# See IoTPy/IoTPy/agent_types/merge.py

This section describes several merge encapsulators (such as zip_stream and mix) with multiple inputs and a single output. We use the convention that plural (e.g., in_streams) refers to lists of streams and singular (e.g., out_stream) refers to a single stream.

## An Operator on Two Streams to Return a Stream

You can use standard operators to merge two streams to return a stream. In the following examples, streams x and y are merged to produce stream z. In each case z[j] = x[j] op y[j] where op is an operator such as + or -.

```z = x + y
z = x - y
z = x * y
z = x / y
z = x // y
z = x < y
z = x <= y
z = x == y
z = x != y
z = x > y
z = x >= y```

## Get Started

Get started with only zip_stream and mix from merge and their inverses unzip and unmix (also called separate) from split. If you used timed streams then timed_zip and timed_unzip are helpful.

## zip_stream

``zip_stream(in_streams, out_stream)``

where in_streams is a list of streams. out_stream is a single stream. outstream[j] is the tuple (in_stream[j], in_stream[j], ...) where in_stream[k][j] is the j-th element of the stream in_stream[k].

### Example

zip_stream is like zip except that zip_stream operates on  streams rather than lists.

Example of zip:  zip([[0, 10, 20], ["A", "B", "C"]]) is [(0, "A"), (10, "B"), (20, "C"), ...]

Example of zip_stream: If u and v are the streams [0, 10, 20, ...] and ["A", "B", "C", ...] then zip_stream([u, v], w) sets to w to [(0, "A"), (10, "B"), (20, "C"), ...]

## mix

``mix(in_streams, out_stream)``

where in_streams is a list of streams and out_stream is a stream. The elements of out_stream are of the form (index, value) where index is an index into in_streams and value is an element of an in_streams[index].  The elements of the streams in_streams, in_streams, ... are copied into out_stream in the order in which they are read. mix is a nondeterministic fair merge of its input streams, and so out_stream may be different on different runs of the same program with the same inputs.

For example, if z = mix([x, y]), and if the elements of x are 10, 11, 12, 13, ... and those of y are "A", "B", "C", "D", ... then z could be (1, "A"), (1, "B"), (0, 10), (1, "C"), (0, 11), (0, 12), (1, "D"), ...  or it could be (0, 10), (1, "A"), (0, 11), (0, 12), (1, "B"), (1, "C"), (1, "D"),  .... or any fair merge of the input streams.

## merge_asynch

``````merge_asynch(func, in_streams, out_stream,
state=None, **kwargs)``````

in_streams is a list of streams, out_stream is a single stream, and func is a function. This agent accepts elements that appear in its input streams in the order in which they appear and tags each element with the index of the stream on which the element appears. For example, if the elements that arrive at the agent, in the order in which they arrive, are: 'a' from in_streams, 'b' from in_streams, 'A' from in_streams, 'c' from in_streams, 'B' from in_streams,... then the agent creates a stream of pairs --- stream index, element value ---  and applies the function to each pair to produce an output stream: [f(0, 'a'), f(0, 'b'), f(1, 'A'), f(0, 'c'), f(1, 'B'),....].

state and kwargs are as in the agents described earlier.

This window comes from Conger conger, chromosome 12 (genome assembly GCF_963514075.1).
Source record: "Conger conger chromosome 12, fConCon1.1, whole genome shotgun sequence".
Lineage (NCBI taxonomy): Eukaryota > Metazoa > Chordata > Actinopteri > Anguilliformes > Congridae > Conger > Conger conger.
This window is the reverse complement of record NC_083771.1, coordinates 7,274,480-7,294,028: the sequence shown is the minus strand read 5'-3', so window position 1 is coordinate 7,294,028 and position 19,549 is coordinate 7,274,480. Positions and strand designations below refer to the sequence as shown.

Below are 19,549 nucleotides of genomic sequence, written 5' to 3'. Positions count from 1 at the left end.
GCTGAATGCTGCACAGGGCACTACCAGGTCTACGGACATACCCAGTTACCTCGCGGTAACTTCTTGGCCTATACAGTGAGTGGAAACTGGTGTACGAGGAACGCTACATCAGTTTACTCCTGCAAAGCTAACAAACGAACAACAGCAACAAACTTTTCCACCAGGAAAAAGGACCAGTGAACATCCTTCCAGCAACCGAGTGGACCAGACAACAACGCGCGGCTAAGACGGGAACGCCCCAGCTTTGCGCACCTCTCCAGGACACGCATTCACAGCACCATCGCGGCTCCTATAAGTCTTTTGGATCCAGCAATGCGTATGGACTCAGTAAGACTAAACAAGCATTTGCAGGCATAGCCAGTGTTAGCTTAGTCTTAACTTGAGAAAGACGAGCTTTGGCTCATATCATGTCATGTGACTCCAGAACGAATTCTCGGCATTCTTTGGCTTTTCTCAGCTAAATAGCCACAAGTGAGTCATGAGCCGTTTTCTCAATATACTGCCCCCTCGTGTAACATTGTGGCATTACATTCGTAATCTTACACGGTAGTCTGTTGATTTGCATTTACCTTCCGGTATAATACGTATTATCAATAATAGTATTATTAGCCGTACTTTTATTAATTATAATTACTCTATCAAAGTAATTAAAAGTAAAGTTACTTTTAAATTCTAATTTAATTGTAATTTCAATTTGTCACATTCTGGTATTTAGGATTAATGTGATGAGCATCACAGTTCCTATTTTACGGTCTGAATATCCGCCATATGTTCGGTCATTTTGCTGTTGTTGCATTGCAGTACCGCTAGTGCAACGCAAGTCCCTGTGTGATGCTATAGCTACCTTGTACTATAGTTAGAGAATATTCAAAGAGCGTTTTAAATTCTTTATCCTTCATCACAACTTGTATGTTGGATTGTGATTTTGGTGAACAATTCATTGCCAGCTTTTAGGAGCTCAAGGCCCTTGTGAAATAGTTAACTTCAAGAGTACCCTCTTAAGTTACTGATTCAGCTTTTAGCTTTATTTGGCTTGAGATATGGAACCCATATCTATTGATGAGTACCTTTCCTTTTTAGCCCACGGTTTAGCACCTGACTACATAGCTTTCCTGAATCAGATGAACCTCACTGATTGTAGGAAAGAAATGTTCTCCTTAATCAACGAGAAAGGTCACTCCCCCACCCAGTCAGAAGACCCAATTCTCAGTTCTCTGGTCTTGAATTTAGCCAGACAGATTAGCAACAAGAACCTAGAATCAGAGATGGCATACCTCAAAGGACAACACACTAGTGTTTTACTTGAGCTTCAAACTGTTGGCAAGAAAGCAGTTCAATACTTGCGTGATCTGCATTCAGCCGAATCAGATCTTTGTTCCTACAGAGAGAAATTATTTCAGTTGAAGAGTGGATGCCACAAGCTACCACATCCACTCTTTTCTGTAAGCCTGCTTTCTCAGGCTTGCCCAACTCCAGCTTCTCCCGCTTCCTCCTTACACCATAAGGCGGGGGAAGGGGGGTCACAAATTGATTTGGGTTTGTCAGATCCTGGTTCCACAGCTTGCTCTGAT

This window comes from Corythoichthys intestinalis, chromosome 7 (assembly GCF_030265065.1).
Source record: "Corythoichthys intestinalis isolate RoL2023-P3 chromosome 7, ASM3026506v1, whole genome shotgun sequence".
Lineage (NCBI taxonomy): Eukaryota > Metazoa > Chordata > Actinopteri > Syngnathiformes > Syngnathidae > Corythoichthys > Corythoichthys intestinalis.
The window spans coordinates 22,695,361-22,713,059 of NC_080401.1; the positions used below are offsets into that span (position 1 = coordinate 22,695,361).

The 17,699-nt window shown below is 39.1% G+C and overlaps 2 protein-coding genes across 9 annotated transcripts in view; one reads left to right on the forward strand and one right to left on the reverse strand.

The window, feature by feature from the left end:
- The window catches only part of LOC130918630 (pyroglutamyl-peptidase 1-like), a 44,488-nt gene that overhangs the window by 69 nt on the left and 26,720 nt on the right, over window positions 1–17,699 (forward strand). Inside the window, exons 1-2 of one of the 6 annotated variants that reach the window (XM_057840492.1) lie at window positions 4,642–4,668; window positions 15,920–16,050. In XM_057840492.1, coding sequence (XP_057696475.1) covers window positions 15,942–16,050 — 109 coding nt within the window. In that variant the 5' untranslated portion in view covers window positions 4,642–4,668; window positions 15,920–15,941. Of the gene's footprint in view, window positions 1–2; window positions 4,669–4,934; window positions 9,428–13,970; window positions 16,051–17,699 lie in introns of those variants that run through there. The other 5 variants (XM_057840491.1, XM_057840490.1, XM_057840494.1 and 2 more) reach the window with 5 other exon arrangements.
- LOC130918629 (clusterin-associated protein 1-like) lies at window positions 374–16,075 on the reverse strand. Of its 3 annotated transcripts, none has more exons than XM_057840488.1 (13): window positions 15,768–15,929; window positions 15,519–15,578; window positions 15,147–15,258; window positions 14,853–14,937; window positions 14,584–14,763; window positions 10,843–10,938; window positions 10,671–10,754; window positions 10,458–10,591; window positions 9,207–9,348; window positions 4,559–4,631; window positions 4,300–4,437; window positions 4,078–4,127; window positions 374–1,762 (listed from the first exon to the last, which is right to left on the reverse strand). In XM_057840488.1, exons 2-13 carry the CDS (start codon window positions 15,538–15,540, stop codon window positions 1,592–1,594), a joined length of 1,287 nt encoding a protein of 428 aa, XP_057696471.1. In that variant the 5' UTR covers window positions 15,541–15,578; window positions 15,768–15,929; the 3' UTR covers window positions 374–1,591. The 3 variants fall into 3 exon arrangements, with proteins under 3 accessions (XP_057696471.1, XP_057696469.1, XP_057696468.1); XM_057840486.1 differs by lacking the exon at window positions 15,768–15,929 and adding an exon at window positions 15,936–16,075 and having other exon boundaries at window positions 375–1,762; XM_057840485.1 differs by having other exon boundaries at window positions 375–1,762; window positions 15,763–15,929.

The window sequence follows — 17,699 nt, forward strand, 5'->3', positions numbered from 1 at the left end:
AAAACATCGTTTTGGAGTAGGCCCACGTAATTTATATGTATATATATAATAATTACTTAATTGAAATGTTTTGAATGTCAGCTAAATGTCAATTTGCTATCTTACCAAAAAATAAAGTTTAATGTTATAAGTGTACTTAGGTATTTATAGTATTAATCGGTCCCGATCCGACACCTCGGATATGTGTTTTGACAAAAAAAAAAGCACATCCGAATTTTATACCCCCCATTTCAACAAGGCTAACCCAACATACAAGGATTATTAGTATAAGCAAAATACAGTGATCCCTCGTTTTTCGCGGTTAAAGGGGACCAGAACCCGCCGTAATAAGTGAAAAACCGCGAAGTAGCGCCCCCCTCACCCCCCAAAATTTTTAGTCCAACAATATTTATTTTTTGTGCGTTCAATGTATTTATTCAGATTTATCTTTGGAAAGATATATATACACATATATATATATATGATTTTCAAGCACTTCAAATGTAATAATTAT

This agent is nondeterministic: the output, out_stream, may be different on different runs of the same program with the same input.

### Example

``````def fahrenheit_and_celsius(pair):
index, value = pair
if index == 0:
# Value is in Fahrenheit because
# index is 0.
# Convert to Celsius.
return (value - 32.0)/1.8
else:
# value is in Celsius
# Leave the value as is
return value

x = Stream('input fahrenheit temperatures')
y = Stream('input celsius temperatures')
z = Stream('output celsius temperatures')

merge_asynch(fahrenheit_and_celsius, [x, y], z)``````

In this example, the elements that are in stream x are assumed to be in Fahrenheit and those in stream y are assumed to be in Celsius. Since the merge_asynch function has a list [x, y] of input streams, elements from stream x are tagged with 0 and those from stream y are tagged with 1.

If the elements that arrive at this agent, in the order that they appear are, 32.0 from x, 50.0 from x, 68.0 from x, 25.0 from y, ... then z will be [0.0, 10.0, 20.0, 25.0, ....]

## merge_window

``````merge_window(
func, in_streams, out_stream, window_size, step_size,
state=None, **kwargs)``````

func is a function on a list of windows with one window for each input stream, and where a window is a list of length window_sizein_streams is a list of input streams; out_stream is a single output stream; window_size and step_size are positive integers; state and kwargs are as in the agents described earlier. func reads a list of windows with one window from each stream in in_streams and returns a single element of out_stream.

### Example

``````def f(two_windows, threshold):
# two_windows is a list consisting of two lists
# threshold is a number
expected_window, measured_window = two_windows
return (abs(sum(measured_window) - sum(expected_window)) >
threshold)

merge_window(
func=f,
in_streams=[expected_stream, measured_stream],
out_stream=anomalies,
window_size=100,
step_size=100,
threshold=0.1)
``````

In this example expected_stream and measured_stream are partitioned into windows of size 100, and the output stream, anomalies, consists of booleans whose value is True when the sum of the measured window deviates from that of the expected window by more than threshold.

## ZIP_map

`zip_map(func, in_streams, out_stream, state=None, **kwargs)`

The map of the specified function, with its state and keyword arguments (kwargs) is applied to the results of the zip_stream function. Note that func is a function on a list containing an element for each input stream.

### EXAMPLE

``zip_map(sum, [u, v], w)``

If u and v are the streams [0, 10, 20, 30, ...] and [100, 101, 102, 103, ...] then zip_map(sum, [uv], w) makes w the stream [sum([0, 100]), sum([10, 101]), sum([20, 102]), ...] or [100, 111, 122, 133, ...].

### Example

``````def f(two_tuple):
return two_tuple*10 + two_tuple
zip_map(f, [u,v], x)``````

makes x the stream [f([0, 100]), f([10, 101]), f([20, 102]), ...] or [100, 201, 302, 403, ...]

### Example with additional keyword argument

```def f(lst, multiplier):
return sum(lst)*multiplier

zip_map(f, [u,v], y, multiplier=2)```

If u and v are as in the above example, the y is the stream [200, 222, 244, 266, ...]

## zip_map_list

``````zip_map_list(func, in_streams, out_stream,
state=None, **kwargs)``````